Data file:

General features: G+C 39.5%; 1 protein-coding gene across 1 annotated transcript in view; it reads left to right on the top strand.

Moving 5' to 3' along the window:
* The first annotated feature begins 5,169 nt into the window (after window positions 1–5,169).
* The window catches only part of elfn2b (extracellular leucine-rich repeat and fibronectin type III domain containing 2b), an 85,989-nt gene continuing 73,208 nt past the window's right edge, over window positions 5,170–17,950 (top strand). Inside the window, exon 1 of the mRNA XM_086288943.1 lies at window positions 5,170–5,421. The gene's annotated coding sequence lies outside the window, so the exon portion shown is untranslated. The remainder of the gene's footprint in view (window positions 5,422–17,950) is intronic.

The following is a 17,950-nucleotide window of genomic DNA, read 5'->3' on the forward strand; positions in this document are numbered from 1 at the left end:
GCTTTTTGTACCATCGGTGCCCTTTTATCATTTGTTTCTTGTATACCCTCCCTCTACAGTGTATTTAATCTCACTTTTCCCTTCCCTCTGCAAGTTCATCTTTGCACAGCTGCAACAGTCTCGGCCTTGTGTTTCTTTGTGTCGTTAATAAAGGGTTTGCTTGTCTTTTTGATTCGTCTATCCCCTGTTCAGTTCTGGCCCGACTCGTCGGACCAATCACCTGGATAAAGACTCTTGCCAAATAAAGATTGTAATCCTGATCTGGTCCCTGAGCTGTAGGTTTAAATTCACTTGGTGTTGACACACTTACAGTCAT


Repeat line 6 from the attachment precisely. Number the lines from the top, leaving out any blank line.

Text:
GCTTTTTGTACCATCGGTGCCCTTTTATCATTTGTTTCTTGTATACCCTCCCTCTACAGTGTATTTAATCTCACTTTTCCCTTCCCTCTGCAAGTTCATCTTTGCACAGCTGCAACAGTCTCGGCCTTGTGTTTCTTTGTGTCGTTAATAAAGGGTTTGCTTGTCTTTTTGATTCGTCTATCCCCTGTTCAGTTCTGGCCCGACTCGTCGGACCAATCACCTGGATAAAGACTCTTGCCAAATAAAGATTGTAATCCTGATCTGGTCCCTGAGCTGTAGGTTTAAATTCACTTGGTGTTGACACACTTACAGTCAT